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    The Nature Conservancy of Canada says that not raking your leaves could actually be better for your lawn and its ecosystem. Andrew Holland, who is the national media director of the conservation group explained that embracing your inner laziness can actually improve the quality of your lawn’s soil. When fallen leaves break down, they convert into mulch, which can suppress weeds and keep the lawn healthier.

    Holland said “It’s free fertilizer for your own lawn, essentially.” to CTVNews.ca over the phone on Friday. However, having too many leaves can inhibit grass growth, so Holland recommends keeping it to one to two layers. An alternative route is to chop up the leaves with a lawnmower to help break them down and prevent your lawn from suffocating.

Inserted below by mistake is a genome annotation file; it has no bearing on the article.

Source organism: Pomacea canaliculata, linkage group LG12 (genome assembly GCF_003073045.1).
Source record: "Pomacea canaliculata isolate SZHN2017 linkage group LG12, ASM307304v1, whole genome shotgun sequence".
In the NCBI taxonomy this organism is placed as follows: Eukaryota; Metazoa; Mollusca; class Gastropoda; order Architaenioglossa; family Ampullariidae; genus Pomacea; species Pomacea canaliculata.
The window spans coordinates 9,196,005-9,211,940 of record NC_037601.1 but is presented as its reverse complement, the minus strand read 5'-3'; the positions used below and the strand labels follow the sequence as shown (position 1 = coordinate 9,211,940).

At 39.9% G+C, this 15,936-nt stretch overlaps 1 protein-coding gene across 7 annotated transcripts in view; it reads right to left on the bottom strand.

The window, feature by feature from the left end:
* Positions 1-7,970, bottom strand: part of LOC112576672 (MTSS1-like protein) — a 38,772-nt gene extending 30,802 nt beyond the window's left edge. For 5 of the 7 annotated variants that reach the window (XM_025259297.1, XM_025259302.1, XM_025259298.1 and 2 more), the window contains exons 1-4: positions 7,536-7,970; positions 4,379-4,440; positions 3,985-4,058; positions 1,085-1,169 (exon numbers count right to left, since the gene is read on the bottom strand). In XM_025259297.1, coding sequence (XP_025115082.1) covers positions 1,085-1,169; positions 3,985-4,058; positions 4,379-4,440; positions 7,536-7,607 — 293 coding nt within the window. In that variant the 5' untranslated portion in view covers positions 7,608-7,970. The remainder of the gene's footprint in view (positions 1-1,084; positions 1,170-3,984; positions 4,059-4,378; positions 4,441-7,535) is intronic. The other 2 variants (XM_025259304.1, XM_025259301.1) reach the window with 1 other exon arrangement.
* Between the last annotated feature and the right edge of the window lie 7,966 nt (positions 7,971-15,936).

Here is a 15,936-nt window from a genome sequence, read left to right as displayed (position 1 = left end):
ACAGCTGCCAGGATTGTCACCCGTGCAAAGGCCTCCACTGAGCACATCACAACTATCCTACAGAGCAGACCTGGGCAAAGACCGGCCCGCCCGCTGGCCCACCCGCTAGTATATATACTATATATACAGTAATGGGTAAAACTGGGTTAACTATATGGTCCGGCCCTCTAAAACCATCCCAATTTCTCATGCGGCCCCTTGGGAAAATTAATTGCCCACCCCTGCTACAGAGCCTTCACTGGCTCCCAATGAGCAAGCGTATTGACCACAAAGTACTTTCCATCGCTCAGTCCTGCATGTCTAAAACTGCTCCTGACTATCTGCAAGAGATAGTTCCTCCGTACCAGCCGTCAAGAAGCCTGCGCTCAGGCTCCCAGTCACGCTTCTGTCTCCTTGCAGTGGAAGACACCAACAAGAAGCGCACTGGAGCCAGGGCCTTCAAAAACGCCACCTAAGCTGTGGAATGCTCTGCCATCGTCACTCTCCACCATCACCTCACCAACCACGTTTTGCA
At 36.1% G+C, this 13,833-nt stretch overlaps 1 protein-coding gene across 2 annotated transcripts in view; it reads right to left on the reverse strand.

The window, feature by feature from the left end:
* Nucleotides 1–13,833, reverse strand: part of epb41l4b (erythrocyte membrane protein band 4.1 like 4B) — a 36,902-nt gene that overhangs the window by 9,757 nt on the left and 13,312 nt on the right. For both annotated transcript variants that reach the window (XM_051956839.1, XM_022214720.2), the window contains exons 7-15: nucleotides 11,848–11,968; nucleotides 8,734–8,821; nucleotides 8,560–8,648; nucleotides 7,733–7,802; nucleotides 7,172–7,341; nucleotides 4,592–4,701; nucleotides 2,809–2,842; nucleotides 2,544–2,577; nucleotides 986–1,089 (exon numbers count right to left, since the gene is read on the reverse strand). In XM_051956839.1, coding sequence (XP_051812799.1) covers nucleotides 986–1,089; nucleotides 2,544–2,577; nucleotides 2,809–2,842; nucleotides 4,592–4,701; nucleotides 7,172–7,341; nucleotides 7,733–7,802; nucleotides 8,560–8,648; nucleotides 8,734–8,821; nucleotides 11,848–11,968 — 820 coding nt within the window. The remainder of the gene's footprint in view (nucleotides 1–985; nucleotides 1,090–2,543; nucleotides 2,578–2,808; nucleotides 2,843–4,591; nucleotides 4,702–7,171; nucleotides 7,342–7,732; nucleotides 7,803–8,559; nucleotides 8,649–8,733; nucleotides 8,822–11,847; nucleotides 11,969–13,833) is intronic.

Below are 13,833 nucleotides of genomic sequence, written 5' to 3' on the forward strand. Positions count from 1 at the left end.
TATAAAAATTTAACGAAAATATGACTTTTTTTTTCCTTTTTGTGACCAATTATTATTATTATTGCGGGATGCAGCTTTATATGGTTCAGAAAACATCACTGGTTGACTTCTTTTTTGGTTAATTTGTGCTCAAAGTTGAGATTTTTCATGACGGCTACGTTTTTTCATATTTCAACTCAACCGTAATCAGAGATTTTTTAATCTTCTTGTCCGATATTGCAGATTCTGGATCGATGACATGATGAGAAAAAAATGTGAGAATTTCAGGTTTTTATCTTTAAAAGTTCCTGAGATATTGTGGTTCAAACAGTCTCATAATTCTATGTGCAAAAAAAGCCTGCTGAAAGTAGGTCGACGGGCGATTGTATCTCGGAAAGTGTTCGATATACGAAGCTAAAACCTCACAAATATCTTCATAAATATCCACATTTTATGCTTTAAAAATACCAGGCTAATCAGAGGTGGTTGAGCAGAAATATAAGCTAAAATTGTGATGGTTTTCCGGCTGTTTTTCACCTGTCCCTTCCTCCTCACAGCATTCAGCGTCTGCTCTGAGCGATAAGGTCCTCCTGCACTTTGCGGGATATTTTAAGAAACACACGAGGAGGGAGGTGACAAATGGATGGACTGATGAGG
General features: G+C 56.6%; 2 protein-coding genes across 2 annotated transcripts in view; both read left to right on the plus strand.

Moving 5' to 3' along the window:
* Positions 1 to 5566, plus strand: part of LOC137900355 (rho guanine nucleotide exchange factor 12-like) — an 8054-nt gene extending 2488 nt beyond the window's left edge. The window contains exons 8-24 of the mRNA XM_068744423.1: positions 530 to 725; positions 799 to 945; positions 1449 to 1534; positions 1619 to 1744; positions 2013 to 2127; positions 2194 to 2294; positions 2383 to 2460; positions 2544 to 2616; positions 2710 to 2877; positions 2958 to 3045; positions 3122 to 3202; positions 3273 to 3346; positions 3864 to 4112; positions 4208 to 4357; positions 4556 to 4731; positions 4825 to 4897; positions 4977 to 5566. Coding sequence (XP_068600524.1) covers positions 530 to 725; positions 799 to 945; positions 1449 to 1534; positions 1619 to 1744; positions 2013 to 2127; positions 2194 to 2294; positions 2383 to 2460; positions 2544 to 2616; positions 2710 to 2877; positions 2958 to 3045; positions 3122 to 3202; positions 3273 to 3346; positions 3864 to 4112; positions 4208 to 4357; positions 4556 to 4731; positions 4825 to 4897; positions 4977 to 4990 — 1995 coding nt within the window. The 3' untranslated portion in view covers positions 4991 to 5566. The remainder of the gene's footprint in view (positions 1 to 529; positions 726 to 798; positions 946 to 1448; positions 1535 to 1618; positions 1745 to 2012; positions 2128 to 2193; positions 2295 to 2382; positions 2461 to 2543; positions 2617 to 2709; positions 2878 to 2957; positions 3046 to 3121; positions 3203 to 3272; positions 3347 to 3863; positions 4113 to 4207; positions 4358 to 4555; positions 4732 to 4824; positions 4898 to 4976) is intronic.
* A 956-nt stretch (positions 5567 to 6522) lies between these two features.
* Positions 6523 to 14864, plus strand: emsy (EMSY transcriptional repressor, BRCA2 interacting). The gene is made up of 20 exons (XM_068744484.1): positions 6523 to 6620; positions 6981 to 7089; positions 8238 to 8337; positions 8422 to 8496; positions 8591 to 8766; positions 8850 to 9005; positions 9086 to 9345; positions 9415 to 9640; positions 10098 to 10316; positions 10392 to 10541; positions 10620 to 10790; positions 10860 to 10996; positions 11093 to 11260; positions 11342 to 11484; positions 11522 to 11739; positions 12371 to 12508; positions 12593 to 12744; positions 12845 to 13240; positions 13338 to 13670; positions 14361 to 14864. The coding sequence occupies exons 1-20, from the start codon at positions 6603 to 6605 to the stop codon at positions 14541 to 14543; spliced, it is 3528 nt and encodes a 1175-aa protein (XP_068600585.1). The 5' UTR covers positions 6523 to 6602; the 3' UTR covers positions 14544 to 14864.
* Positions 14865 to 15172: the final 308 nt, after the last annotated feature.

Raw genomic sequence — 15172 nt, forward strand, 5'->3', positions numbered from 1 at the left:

Thin layers of leaves can also help butterflies, moths, caterpillars, and other insects that heavily rely on nutrients in your soil. Even frogs and toads are known to hibernate inside leaf piles during the winter, using them as an insulating blanket. Holland explained “Urban nature is becoming more and more important. And we don’t necessarily think of our backyards and our own lawns being a nature reserve.”

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